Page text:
I sat in stunned silence fighting back the tears of shame trying to understand what I had said wrong as another woman essentially said a similar statement just a moment before I spoke. There are many times, as a child, or a woman that I have felt silenced. This time I didn’t feel silenced; I was silenced.
Note to professionals, psychologists, therapists, dieticians, and physicians dealing with adults with eating disorders: please don’t treat us as children, adolescents, or beneath you. We are mature and wise women and men who happen to have an eating disorder. Most of us are of above average intelligence, highly sensitive, and have a great wisdom from living and surviving with or through our illness. We also have vast wisdom from our life experiences that counts for something in addition to our higher levels of education. It is this type of debasing treatment/ behavior that causes the marginalized voices of middle-aged people with eating disorders to shy away from seeking treatment.
As Lily Tomlin said in the movie 9 to 5 we just want to be treated “with a little dignity and a little respect!” Which is a quote that you need to be at least 45 years old or older to even remember. However, it isn’t just the younger professionals that forget to treat us with dignity and respect, but often mature professionals that forget how much courage it takes to humble ourselves to ask for the help we need and deserve.
I was asked to be courageous and vulnerable and I was, but I was also shut down. I walked out of the group wondering what the fuck just happened here, and why was I singled out? Usually, if I know there is a right way or a wrong way to proceed, I chose the right way.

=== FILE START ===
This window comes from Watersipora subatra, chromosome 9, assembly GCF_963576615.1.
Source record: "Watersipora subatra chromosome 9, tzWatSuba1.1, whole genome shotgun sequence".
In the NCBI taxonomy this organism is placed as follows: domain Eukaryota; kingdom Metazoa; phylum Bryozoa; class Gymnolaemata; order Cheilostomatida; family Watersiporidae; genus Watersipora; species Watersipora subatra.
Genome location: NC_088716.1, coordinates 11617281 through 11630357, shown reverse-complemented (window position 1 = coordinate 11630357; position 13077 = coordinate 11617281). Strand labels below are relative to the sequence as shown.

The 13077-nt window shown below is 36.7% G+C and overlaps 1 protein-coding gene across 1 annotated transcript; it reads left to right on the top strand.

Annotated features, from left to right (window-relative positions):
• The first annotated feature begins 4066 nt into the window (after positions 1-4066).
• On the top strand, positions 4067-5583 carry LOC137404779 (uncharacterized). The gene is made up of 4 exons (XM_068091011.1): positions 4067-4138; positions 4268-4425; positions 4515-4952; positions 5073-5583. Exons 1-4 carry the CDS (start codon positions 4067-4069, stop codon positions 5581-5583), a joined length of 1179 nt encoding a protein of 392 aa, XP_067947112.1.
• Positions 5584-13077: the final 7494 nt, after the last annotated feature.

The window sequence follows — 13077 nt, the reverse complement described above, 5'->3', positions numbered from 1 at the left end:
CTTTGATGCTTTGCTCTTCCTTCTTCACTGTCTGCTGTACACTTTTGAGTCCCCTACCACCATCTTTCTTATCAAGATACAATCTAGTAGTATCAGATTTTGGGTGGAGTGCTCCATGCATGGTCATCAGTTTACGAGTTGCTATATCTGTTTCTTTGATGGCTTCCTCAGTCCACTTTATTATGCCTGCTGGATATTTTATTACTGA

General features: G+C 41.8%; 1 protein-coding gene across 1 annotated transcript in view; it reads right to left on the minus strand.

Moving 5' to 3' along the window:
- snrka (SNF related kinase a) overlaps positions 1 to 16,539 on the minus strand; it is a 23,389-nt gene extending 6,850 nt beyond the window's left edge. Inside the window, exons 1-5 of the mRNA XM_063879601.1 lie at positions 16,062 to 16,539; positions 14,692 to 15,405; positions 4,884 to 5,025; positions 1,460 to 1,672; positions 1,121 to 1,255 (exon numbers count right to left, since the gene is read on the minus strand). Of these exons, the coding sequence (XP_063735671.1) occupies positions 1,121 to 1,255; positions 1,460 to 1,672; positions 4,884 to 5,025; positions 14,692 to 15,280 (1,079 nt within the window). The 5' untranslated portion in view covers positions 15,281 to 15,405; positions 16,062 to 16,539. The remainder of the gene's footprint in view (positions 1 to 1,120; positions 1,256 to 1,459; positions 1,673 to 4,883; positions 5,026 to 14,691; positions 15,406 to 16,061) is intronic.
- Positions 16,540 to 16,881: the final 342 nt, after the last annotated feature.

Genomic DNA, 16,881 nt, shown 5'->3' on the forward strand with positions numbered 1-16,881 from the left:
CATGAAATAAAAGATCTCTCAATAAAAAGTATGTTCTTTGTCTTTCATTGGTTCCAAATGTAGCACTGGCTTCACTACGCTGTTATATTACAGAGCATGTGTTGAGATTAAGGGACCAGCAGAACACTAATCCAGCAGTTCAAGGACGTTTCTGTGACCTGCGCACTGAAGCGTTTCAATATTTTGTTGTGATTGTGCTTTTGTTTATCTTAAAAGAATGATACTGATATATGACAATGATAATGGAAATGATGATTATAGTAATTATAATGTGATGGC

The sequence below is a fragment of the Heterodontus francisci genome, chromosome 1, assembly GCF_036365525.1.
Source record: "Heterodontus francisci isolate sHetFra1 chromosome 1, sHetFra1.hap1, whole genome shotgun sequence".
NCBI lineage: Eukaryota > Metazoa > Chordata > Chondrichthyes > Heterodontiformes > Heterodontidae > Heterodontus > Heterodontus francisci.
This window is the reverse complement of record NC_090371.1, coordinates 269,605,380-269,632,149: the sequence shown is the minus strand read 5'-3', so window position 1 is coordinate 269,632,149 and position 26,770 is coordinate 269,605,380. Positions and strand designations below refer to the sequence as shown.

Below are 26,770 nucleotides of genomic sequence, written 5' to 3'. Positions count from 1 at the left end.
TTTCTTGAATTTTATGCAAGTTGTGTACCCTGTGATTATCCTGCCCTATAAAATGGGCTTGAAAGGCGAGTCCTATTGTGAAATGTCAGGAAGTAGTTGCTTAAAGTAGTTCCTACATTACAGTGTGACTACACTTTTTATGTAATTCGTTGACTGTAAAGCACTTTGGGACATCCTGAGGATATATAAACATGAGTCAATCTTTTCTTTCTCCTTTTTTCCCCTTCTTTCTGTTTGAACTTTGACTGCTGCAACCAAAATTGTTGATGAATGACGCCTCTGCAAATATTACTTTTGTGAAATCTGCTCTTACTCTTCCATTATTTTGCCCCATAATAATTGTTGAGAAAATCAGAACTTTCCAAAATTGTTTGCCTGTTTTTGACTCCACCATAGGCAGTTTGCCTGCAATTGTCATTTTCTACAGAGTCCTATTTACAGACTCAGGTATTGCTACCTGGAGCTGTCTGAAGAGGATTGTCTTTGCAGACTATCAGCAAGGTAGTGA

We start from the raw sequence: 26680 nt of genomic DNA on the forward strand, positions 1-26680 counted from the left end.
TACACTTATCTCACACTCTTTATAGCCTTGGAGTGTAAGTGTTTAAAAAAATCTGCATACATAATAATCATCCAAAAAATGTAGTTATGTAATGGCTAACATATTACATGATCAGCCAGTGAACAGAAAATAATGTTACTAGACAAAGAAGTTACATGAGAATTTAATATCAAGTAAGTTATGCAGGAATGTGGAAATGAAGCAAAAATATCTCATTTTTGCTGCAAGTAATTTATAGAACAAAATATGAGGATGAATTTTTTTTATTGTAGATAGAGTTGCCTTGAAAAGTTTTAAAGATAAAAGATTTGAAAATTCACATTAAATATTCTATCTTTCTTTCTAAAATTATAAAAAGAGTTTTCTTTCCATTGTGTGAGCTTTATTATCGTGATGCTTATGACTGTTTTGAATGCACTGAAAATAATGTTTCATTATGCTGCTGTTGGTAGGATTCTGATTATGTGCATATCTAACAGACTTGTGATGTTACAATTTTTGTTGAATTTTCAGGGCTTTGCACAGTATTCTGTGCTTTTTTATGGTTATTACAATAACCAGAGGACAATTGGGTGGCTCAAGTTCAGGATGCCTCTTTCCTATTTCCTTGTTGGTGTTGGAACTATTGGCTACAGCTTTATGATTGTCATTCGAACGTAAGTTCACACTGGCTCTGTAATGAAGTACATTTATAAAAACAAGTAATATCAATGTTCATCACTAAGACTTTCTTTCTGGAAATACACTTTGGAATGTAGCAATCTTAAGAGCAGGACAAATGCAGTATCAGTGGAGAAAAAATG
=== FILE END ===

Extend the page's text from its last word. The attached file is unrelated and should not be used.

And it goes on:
Drip, drip, drip, the shaming falls like drops of rain softening the façade, and calls it out. It brings it back to life flooding my soul with flashbacks of the shame of my youth. Silenced, singled out, eyes fixed boring through me. The rules…the rules seem fluid as they seem to apply to some, but not all of us. They apply some of the time, but not all of the time.
The shame surfaced from the walled off memories of my youth. A handful of thank you notes tossed at my chest by my mother. Her eyes piercing through me as her words leapt like flames off her tongue” You should know better, how could you be so stupid as to not formally address the recipient?” “How can you be so stupid, lazy, and etc.? Shut up! Don’t even try to explain yourself just do it and do it right!” The list could go on and on. The expectations for each of us, (my siblings), were also fluid. Just when I thought I figured the expectations, they would arbitrarily be changed. Damned if I do damned if I don’t.
Shamed for getting too thick; shamed for being too thin; and an embarrassment to our perfect family image. This is where I learned to, if I knew the right way, to do it correctly at all costs. This is also where I should have learned that sometimes “at all costs “ still would not be enough.
The Lord reminds me that I am more than enough as I have struggled to rebuild myself brick, by brick and piece by piece. I turn to his promise Isaiah 61:7 “Instead of shame you will receive a double portion, and instead of disgrace you will rejoice in your inheritance. And so you will inherit a double portion in your land and everlasting joy will be yours.” (NIV).
I have spent the last few weeks weighed down, hanging my head in shame, “But you, LORD, are a shield around me, my glory, the one who lifts my head high.” Psalm 3:3 (NIV).